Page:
Chronicling my exploration of new sewing adventures in an effort to bring my wardrobe into something that is a personal expression of my femininity, my love for all things vintage, and my obsession with bright and beautiful colors. Along the way, I plan to pass down my love and practice of sewing to my three stepdaughters.
Want to know how I plan to achieve this? Check out the "Sewing Goals" page.
I love the way this dress turned out. The fabrics match
wonderfully and it’s quite comfortable. It’s more neutral than my usual super
bright and exciting fabric loves, but it still manages to be rather attention
grabbing, especially with the giant flower on the chest. I love that.
Love that giant Chrysanthemum!
Let’s start with the fabric. Since I’m also a gardener, I
love how this fabric has the Latin names of plant written all over it. The
floral is an interior décor fabric which was given to me by my aunt when she
was moving. It’s a heavy cotton with no stretch but quite soft and flexible.
I've hung on to it for years because it was a rather small piece and I just
barely got this dress out of it. The collar and waistband fabric was a one yard
sample from the design room at work (I work for an RV manufacturer), so
technically, it was also interior décor fabric. It’s some kind of shiny
synthetic that has almost a metallic tone under bright light, which I love.
The zipper came from a box of sewing bits and bobs that once
belonged to my grandmother, so really the only parts of this dress I paid any
money for were the thread (because I ran out halfway through the project) and
the actual pattern. Total cost = less than $10. Awe-some!
I used New Look pattern 6799 for this dress. This was a new
pattern for me and I’m still not entirely sure how I feel about it. The dress
turned out rather well and I’m happy with the overall look of it. There were
some parts of the pattern instructions that threw me just a little but I was
able to find a simpler way to put it all together, so I just went with that.
I sew the same way that I cook. I attempt to follow the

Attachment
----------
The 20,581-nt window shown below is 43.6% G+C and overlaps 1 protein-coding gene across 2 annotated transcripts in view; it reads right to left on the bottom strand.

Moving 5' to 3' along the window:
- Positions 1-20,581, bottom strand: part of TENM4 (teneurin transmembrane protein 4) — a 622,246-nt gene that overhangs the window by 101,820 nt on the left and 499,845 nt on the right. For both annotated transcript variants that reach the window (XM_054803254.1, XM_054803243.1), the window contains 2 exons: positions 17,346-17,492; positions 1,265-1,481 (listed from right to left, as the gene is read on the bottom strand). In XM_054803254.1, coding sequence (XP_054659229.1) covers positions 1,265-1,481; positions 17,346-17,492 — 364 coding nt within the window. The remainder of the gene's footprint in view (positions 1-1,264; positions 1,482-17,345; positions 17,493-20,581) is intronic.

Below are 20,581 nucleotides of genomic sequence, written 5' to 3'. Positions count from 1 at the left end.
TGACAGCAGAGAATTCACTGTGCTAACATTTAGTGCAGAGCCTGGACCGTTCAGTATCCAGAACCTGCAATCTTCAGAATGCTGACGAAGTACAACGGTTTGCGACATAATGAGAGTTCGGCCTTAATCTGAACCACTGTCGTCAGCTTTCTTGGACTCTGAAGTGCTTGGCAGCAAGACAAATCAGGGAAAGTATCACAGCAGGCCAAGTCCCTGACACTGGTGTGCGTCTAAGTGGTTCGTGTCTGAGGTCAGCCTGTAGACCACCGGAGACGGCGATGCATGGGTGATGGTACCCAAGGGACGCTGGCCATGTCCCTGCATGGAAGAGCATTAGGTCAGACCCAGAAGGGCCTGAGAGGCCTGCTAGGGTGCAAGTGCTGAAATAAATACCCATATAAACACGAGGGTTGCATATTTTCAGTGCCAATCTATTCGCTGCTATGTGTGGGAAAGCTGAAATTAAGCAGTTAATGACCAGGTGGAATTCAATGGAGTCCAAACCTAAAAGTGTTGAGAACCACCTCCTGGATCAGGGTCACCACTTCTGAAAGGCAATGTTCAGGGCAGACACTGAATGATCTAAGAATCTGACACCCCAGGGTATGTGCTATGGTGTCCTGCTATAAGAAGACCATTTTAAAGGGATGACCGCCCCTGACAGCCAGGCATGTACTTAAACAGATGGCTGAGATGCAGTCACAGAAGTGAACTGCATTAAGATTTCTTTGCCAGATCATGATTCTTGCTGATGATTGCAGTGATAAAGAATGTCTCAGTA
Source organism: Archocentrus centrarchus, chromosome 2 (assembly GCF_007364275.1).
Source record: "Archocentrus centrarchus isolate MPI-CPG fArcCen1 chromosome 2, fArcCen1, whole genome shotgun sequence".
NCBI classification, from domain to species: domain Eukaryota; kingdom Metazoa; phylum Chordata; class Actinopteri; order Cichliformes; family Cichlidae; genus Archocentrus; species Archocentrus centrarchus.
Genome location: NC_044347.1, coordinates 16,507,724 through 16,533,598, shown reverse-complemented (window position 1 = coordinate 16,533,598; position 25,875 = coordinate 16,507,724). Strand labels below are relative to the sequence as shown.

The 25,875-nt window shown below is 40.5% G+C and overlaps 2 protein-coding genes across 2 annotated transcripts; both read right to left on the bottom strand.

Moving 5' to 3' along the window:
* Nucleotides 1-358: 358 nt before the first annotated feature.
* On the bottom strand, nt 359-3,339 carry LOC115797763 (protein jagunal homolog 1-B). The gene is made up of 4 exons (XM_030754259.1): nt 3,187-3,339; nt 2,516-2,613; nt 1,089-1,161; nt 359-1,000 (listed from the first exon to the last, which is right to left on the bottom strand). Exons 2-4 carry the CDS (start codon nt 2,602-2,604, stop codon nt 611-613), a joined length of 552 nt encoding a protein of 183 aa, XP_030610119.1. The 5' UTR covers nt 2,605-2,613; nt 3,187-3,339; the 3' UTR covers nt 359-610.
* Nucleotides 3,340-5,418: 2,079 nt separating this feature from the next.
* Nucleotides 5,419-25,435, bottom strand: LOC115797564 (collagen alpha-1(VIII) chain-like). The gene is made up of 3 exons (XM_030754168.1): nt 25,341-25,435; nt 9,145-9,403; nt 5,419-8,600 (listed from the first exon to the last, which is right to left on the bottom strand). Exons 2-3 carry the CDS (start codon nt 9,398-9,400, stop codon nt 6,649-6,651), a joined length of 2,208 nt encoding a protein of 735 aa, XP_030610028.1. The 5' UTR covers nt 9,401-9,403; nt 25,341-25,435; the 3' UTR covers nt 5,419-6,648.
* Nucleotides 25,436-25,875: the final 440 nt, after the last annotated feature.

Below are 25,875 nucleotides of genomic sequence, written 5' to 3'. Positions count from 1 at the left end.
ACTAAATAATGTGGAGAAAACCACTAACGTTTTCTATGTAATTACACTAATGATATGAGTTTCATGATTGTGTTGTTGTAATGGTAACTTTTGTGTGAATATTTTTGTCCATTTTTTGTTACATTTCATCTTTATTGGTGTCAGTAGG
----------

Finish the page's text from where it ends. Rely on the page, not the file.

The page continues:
instructions at least for the first time. After that, I make changes until I
get something I’m really happy with. The only exception to this is that if I
find the instructions either unreasonably complicated or just plain stupid, at
that point, all bets are off and I have no idea how any of it will turn out. This
one was somewhere between good and “screw that”.
The parts of this one that were confusing involved attaching
the waist and the collar. I’m not sure why the instructions were written as
they were, but they were a bit overly complicated, so I just attached them both
the way I saw fit and completely disregarded the instructions from that point
I know that for some people, disregarding the instructions
completely would have been a drastic move, but I’m perfectly comfortable with
it and it often leads me to come up with fun ways to customize my newly made
garments such as the top-stitching which is now on the collar.
Why will this photo only post sideways? I have no idea.
I don’t want you to think that this is a bad pattern. It’s
not. I’m sure that part of my frustration with this pattern was that it was not
the style of dress I usually sew. I prefer princess seaming because I feel like
I have more control over that than I do darts, which in this particular case
were not in the right location for me and I should have gone with my instincts
rather than follow the little dotted lines. Also, this pattern had the chest
just a bit higher than what is appropriate for my body. I have a longer waist
and while I could have elongated the bodice if I’d wanted to, my lack of fabric
prevented that. The other reason I think I was frustrated was that I’m used to
being able to piece together a dress in two or three hours at most. This one
took me five.
Overcast seams took up a lot of thread.
I had to overcast all the seams because the cotton really wanted
to unravel, plus the issue with the instructions, then I ran out of thread,
then my machine decided to have a tension meltdown. I can’t blame any of that
on the pattern.
I’m willing to concede that anyone else might enjoy this
pattern more than I do, especially if they’re shorter in the body than I am.
Someone else might understand the waistband/collar instructions better too. If
I make anything else from this pattern, it will be the jacket, but I probably
won’t actually read the instructions for that either. That’s just how I am. :P
Do you ever sew without instructions? Without patterns? Do
you ever fly by the seat of your pants when sewing or do you have to follow
every step to the letter?